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First Retail Pot Growers OK’d by City

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Creative Commons/Neon Tommy
So you want to sell retail pot in a downtown storefront with a catchy name. Where are you getting it? Ben Jenkins and Jesse Harper may have the answer. They appeared before the Montpelier Development Review Board this spring to propose a 3,000-square-foot area to set up a cannabis cultivation operation where they have asked to grow, trim, dry, and package cannabis intended for retail sellers. They do not plan to sell to individual customers themselves, they told the board during a meeting April 4. The board approved the application and a permit was issued April 12.

In Montpelier’s first cannabis cultivation application, Jenkins and Harper asked to set up shop on the second floor at 114 River Street — the building with the House of Tang restaurant on the first floor. The pair said their operation would not be connected in any way to the restaurant. Included in the renovation plans are two heat pumps/AC and a dehumidifier. Plans also include installation of new electrical outlets for lighting. All windows will be “blocked with something solid,” so it is well hidden from the public eye.

What Does Security Look Like?

The Montpelier Police Department posed questions on the application for the board to ask applicants how they would deal with security, according to Zoning Administrator Meredith Crandall. Harper said they would have video surveillance at all points of entry, as well as individual entry codes for each door, so they can audit who is coming and going at all times by video and by the individual number. There will also be an alarm system with a central monitoring station that could be activated with motion-detecting sensors at all windows and doors. If the alarm is activated, the grow operators and police dispatchers would be alerted.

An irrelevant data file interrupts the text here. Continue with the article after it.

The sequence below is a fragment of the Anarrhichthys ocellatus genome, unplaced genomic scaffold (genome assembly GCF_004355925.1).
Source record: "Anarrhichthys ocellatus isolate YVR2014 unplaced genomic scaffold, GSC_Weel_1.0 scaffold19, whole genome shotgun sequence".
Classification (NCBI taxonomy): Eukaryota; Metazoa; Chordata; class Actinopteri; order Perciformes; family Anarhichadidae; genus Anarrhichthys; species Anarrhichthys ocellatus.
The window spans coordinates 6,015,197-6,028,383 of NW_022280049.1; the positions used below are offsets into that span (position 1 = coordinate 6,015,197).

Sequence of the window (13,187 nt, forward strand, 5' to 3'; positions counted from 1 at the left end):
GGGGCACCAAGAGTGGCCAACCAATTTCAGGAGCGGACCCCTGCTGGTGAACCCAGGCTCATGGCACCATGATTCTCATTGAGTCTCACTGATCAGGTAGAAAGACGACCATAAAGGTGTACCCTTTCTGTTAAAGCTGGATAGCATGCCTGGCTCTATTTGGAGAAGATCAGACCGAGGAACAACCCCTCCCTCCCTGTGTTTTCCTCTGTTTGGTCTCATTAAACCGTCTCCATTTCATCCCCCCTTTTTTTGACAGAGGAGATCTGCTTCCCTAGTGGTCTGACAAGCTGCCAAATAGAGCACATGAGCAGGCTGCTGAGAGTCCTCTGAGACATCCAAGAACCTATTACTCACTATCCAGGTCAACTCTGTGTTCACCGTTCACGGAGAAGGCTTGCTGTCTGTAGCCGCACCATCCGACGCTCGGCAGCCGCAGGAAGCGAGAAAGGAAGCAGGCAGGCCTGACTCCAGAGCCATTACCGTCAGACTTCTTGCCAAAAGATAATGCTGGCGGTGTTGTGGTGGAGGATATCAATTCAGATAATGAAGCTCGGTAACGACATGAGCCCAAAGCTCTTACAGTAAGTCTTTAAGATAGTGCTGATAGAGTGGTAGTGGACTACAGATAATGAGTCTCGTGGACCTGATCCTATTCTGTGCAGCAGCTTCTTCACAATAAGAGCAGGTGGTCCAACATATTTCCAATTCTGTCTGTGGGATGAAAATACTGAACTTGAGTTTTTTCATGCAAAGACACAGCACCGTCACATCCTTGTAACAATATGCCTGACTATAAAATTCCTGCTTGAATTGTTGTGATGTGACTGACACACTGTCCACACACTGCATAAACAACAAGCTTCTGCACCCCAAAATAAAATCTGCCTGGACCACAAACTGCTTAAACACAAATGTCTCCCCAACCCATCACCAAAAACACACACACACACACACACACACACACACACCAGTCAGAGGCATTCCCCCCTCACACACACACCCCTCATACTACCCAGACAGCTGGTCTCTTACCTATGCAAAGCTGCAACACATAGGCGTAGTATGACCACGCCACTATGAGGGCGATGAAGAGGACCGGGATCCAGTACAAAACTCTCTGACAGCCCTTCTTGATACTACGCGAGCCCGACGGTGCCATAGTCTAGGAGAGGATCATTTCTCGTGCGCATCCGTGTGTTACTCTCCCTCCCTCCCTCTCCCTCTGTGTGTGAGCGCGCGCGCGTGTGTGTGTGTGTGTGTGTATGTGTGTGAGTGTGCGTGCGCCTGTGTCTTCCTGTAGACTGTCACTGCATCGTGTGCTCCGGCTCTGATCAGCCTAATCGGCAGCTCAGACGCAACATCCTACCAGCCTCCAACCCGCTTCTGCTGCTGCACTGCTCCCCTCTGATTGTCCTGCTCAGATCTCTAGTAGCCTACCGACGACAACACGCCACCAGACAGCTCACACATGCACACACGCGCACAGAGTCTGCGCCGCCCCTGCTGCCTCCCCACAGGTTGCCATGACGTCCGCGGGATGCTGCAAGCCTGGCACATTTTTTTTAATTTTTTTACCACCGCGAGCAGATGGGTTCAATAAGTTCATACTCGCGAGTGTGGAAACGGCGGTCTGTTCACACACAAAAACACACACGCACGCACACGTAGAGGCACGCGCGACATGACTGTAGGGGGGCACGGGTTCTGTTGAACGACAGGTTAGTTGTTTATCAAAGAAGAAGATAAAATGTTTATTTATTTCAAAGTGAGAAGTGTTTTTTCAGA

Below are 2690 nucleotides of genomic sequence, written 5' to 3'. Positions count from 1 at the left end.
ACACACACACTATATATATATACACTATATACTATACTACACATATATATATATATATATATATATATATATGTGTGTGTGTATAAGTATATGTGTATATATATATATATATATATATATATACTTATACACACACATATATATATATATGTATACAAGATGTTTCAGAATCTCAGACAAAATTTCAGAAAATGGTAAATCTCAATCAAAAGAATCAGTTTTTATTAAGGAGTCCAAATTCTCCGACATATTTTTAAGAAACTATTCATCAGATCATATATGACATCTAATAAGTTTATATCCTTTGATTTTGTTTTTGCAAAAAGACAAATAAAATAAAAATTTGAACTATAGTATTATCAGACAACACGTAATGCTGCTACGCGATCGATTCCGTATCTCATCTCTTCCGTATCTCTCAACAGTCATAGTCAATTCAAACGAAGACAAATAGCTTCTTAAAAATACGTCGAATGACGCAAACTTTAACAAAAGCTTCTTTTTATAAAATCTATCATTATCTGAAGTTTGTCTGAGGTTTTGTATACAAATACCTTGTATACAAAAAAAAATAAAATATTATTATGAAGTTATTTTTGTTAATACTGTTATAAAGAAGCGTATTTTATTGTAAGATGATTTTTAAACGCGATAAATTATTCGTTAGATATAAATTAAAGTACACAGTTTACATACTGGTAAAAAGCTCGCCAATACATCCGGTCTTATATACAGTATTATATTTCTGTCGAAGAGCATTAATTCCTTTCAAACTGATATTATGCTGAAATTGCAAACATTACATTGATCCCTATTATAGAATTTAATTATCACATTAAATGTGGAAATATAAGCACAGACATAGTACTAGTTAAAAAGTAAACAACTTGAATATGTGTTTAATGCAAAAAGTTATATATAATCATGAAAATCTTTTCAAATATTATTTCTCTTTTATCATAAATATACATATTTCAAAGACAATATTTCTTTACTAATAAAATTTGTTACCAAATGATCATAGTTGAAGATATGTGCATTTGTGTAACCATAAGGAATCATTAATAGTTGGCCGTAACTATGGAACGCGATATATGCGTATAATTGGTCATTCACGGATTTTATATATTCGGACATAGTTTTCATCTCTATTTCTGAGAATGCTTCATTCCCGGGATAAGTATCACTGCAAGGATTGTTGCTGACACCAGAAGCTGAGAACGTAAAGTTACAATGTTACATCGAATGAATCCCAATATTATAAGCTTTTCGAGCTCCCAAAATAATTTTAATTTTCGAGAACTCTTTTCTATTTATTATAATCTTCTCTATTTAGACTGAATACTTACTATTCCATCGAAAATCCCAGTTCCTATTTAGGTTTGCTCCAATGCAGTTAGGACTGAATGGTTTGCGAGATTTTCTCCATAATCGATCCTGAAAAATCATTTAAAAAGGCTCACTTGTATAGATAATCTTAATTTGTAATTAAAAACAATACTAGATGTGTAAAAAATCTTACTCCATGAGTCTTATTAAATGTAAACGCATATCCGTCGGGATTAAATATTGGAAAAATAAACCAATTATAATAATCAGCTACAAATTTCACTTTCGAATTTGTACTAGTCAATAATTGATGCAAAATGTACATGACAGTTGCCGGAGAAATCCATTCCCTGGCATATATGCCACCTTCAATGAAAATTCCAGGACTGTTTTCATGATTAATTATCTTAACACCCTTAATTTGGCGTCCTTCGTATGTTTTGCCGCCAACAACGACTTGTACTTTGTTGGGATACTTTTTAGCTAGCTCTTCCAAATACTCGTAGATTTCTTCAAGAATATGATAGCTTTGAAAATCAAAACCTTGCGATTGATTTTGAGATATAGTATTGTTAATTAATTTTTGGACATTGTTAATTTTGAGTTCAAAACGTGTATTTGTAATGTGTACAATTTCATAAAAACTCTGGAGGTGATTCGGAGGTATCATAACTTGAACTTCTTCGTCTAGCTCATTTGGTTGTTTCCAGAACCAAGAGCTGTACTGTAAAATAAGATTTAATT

Board member Kevin O’Connell asked about access from within the restaurant. Harper responded that the restaurant would continue to be take-out only, and there would be no access from the inside. 

Growing Equipment and Odor Control

As for what equipment will be installed, Jenkins said lighting is a major component and that they will use around 40 to 45 LED lights. He also said they will install tables to collect runoff water, and that the system will be plumbed so no water will run downstairs. The lights do not make noise, he said. As for the odor, Jenkins said they would use a charcoal filtration system to reduce odor and clean air vented to the outside.

Board member Abby White asked for further details. “Can you talk about odor control? It sounds as if you are not going to have fans that you are going to be doing passive drying,” she said. Jenkins said they would use fans and dehumidifiers. White pressed on, asking if the smell would be detectable outside the building. Jenkins said odor can be detected outside.